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Newspaper Archive of
Shelton Mason County Journal
Shelton, Washington
Mason County Journal
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News of Mason County, WA
August 19, 1971     Shelton Mason County Journal
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August 19, 1971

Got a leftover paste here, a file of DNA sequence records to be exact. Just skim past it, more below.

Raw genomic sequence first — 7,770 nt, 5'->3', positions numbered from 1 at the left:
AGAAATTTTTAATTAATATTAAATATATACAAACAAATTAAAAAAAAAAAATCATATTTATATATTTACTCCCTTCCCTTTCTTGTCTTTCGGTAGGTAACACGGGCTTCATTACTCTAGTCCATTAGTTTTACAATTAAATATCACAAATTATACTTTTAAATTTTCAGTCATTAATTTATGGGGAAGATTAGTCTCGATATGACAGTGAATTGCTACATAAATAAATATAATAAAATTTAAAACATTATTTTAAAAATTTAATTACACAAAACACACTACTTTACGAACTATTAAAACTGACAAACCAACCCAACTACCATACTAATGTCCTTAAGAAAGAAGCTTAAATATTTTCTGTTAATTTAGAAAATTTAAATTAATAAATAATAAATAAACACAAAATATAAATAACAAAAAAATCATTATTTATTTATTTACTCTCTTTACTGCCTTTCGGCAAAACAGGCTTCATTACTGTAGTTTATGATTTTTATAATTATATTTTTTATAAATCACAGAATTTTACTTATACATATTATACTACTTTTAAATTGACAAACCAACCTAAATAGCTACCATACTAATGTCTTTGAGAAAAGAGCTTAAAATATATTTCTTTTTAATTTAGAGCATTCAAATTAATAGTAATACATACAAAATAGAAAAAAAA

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~ij,:!~;', ,~'~ At Acq A new cadet class at the Washington State Patrol Academy here started Aug. 9, according to Lt. Robert Erhart, training officer at the academy. There are 36 members in the class, which will graduate Nov. 22. Erhart also announced four new members have joined the staff of the academy. They are Sgt. Darrell Bailey, Trooper Del Honsberger, Trooper Russ Lybecker and Sgt. Lloyd C. Danielson. Danielson, who will be in charge of the chemical testing program throughout the state as well as training assignments at the academy, is a native of Shelton. He is a 1955 graduate of Shelton High School. His wife, Leona, is also from Shelton. Danielson was on special assignment at the Eastern Washington training Center at Moses Lake. Special Attraction in front of the stores August 23. e CONTINOUS SHOWING NOON TO 8:30 P.M. Southside Sets ~i~ SOME OF THE technicians working in tree mprovement who attended a eld Ah Seed Orcnara et some . . trip to the U. S. Forest Service Denny g Intormation from local Forest Service personnel. ours 83 technicalorchard here. The first was in from 1 1 western states and ] n t r e e 1964. Canada were present for the field the U. Allen said representatives trip here. aY Ahl Seed ted on a tour Virgil Allen, of the seed Orest Service Registration for new students who will be attending Southside School this fall will be Aug. 30 from 9 a.m. to 2 p.m. School will start Sept. 1 at 8:30 a.m. Students will take lunches and milk will be available the first day. Parents will be able to pick up kindergarten youngsters at 10:30 a.m. The first bus students, those in the east Arcadia and Banns Road area, will be dismissed at 1 p.m. Those who ride the bus going to Walker Park and Dickinson St. will be dismissed at 1:30 p.m. and those on the West Arcadia area and Mill Creek Road will be dismissed at 1:50 p.m. After the first day, primary students will be dismissed at 2 p.m. and intermediate students at 2:50 p.m. from the Genetics which tn all states Mountains ment a two-day Le University Pent part of °nference at from 8 a.m. Went to the Orchard near of the review a rovement time the seed The Keep Washington Green Association this week reported a 1971 total of more than 490 forest and range wild fires in the state as of Aug. 1. Because of the current long hot dry spell of weather being experienced throughout the state, August appears to be a severe fire month. There have been a number of lightning-caused fires but the rapidly increasing number of man-caused wild fires is of real concern. Second to the number of railroad fires was a very substantial number of fires caused by recreationists due to ineffective campsite precautions. According to Keep Green director Ed Loners, the areas receiving the most damage due to wild fire have been central and eastern Washington. Loners said most fires started by campers result from camp fires that are not completely dead when abandoned. "Often a camper will throw water on a fire and leave the area believing the danger is eliminated. However, live coals may be left at the bottom of a fire and remain alive to start a forest fire several days later." Recommended practice when putting a camp fire out is to thoroughly douse the fire with water, stir, and then search the ashes for live coals. When selecting a campsite, Loners urged campers to use established camp grounds and cooking~ facilities whenever possible. Campers should build a fire only as large as necessary, choose a site with mineral soil and no undergrowth, and clear an area ten feet around the fire. Last year, 3,375 fires were started in Washington resulting in the loss of 226,000 acres of forest and rangeland. Cost of fire fighting operations alone exceeded $16 million. LIVE AND let live is the rule of common Justice. Sir Roger L'Estrange THE GREAT and glorious masterpiece of man is to live to the point. All other things - to reign, to hoard, to build - are, at most, but inconsiderate props and appendages. Michel De Montaigne Your Standard Man, C. C. COLE & SONS, INC. Can Solve Your Problem He's In Shelton - 426-4411 Standard Oil Company of California CMwon Treat the family to a eal treat at the . . . e- E> -oE o ".- "8. m o O"O .-- .,,, : o .ff o. Th car has over 160 bullet h ,les • Th arse on nal of the Barrow habit (all guns ctivated) .Clyde' Thompson M chine hibit e Don't miss seeing this once-in-a- lifetime world fa mous H un ! One Day Only in front of Miller's and J.C. Penney's Continuous Showing - Noon to 8:30 p.m. • Stalin's Russian Limousine captured during the Korean War • Over 20 Feet Long • All Handmade be open until el NIGHT THE WEEK OF e e Friday Steak Night • Speed, 185 kph 4˘ • The only car of it's kind in the Free World T-Bone....=3.85 New York ....s4,25 • Weighs 7500 Pounds Top Sidoin Center Cut ............. s3.95 ; • Goes 4 miles to a gallon of gas All steaks grilled to your taste and all include: Soup and salad, vegetable, choice of potatoes, dessert and coffee or tea. Flavor Crisp Fried Chicken A Treat for the Entire Family... Even Mom! Just Call 426-1990 and Pick up your order on your way home from work. Open 6 a.m. to 10 P.m. weekdays * 7 a.rn. to 10 p.m. Saturdays and 7 a.m. to 9 p.m. Sundays • In it's original condition when captured by the U.S. Army II eds will be don, by Miller's J.C. Penney's to Troo No. 11 2 CeceliaClark&HazelRickards, managers B.S.A. Camping Fund COnvenient for our customers 7th and Railroad • Shelton bu" e Thursday, August 19, )71 ;helton-Mason County Journal - Page 1 1 !!:i